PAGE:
curl -XPUT -d value=bar -d ttl=5

etcd has few primitives for synchronization like Atomic Compare and Swap operation and Atomically creating in order keys.

Compare and swap is an operation to change a specific key’s value, the node that tries to change the value must specify the current value (previous value) and the new value to set. The compare and swap operation is atomic and only successful if the current value is the correct, this means that if another node changed the value after we read the current value and before our operation ended then our change fails.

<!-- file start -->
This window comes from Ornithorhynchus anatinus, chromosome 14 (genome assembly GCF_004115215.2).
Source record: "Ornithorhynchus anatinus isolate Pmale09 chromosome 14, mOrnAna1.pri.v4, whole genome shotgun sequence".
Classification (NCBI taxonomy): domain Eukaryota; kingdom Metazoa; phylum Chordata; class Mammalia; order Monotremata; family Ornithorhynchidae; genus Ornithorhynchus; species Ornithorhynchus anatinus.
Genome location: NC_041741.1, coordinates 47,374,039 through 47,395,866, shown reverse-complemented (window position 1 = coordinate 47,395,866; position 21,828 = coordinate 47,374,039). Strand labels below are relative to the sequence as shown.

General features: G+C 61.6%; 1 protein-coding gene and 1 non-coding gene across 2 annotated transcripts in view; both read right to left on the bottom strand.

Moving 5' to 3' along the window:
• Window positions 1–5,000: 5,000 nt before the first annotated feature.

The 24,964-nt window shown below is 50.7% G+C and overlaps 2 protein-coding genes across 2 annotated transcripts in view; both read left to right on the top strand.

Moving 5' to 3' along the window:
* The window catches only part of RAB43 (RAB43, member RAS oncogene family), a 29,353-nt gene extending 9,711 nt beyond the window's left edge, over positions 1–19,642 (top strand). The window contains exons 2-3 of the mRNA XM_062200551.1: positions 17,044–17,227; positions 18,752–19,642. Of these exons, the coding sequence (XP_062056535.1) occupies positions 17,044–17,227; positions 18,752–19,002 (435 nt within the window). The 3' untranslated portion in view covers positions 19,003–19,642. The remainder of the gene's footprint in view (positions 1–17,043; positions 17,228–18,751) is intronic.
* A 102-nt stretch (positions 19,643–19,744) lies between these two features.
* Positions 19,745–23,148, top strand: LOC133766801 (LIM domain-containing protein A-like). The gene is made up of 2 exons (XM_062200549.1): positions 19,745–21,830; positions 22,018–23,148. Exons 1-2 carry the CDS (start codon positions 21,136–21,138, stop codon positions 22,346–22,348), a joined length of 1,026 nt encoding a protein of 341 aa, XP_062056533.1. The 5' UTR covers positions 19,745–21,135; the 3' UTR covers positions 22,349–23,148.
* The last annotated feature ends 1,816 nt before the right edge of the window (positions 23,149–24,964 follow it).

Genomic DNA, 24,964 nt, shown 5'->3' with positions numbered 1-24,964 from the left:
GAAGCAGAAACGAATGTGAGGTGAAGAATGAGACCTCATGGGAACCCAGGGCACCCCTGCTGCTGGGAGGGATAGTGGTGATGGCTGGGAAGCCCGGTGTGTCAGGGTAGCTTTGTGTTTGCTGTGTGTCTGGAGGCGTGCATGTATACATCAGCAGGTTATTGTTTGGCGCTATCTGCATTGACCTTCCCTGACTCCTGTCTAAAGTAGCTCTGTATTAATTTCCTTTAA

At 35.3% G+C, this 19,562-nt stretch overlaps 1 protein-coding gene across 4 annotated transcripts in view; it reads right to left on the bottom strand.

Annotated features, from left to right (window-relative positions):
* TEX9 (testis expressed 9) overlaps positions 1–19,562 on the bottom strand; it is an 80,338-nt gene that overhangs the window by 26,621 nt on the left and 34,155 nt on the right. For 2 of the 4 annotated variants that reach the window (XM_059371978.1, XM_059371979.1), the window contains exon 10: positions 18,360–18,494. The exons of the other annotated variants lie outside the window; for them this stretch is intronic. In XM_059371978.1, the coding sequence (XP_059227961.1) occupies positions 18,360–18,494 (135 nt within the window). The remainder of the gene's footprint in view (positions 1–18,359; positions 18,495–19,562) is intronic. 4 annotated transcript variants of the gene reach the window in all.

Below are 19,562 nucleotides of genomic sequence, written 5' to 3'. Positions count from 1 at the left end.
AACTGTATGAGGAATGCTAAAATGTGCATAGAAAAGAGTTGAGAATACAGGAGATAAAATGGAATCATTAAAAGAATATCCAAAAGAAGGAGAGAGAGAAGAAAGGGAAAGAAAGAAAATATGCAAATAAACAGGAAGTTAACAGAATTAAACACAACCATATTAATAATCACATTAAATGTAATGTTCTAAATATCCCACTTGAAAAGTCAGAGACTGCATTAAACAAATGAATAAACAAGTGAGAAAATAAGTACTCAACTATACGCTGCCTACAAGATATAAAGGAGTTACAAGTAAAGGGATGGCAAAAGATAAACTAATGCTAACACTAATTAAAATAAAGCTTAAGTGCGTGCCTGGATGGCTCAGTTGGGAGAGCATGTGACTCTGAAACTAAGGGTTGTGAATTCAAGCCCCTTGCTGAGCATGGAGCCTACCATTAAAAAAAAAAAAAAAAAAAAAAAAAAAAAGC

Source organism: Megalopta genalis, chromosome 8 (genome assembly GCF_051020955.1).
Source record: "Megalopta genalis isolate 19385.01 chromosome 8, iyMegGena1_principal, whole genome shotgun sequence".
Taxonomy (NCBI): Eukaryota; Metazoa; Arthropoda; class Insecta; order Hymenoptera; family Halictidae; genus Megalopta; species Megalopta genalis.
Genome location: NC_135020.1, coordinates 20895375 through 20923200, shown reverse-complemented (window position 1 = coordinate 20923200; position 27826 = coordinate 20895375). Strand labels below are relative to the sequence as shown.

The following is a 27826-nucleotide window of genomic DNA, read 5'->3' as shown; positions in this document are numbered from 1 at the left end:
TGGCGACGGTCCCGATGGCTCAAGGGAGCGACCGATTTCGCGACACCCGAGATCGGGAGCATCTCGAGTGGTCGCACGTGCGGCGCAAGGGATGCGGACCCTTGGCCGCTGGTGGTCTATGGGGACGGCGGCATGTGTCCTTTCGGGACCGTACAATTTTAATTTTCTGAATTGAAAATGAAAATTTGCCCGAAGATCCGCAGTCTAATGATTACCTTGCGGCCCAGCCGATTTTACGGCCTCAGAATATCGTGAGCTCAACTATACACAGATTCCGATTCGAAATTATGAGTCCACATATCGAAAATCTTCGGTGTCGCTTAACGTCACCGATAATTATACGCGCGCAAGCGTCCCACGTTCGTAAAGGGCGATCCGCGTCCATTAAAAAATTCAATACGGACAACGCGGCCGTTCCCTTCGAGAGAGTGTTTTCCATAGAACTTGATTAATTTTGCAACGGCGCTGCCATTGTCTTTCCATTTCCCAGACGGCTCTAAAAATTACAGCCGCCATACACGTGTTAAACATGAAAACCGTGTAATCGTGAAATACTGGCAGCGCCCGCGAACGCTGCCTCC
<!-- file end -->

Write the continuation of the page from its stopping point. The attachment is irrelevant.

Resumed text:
CAS (Compare and Swap) is the most basic operation used to build a distributed lock service.

Example of CAS:

curl -XPUT -d value=one curl -XPUT -d value=three Since the preValue is “one” this will fail with the following error returned: { "cause": "[two != one]", "errorCode": 101, "index": 8, "message": "Compare failed" } But this works: curl -XPUT -d value=two

Atomic creation of in-order keys is another synchronization primitive, Using POST on a directory, you can create keys with key names that are created in-order. This can be used in a variety of useful patterns, like implementing queues of keys which need to be processed in strict order. An example use case would be ensuring clients get fair access to a mutex.

Another important feature is the support of “Waiting for a change” using long polling, this means that a reader or another member of the cluster can wait and be waken when a specific key changes.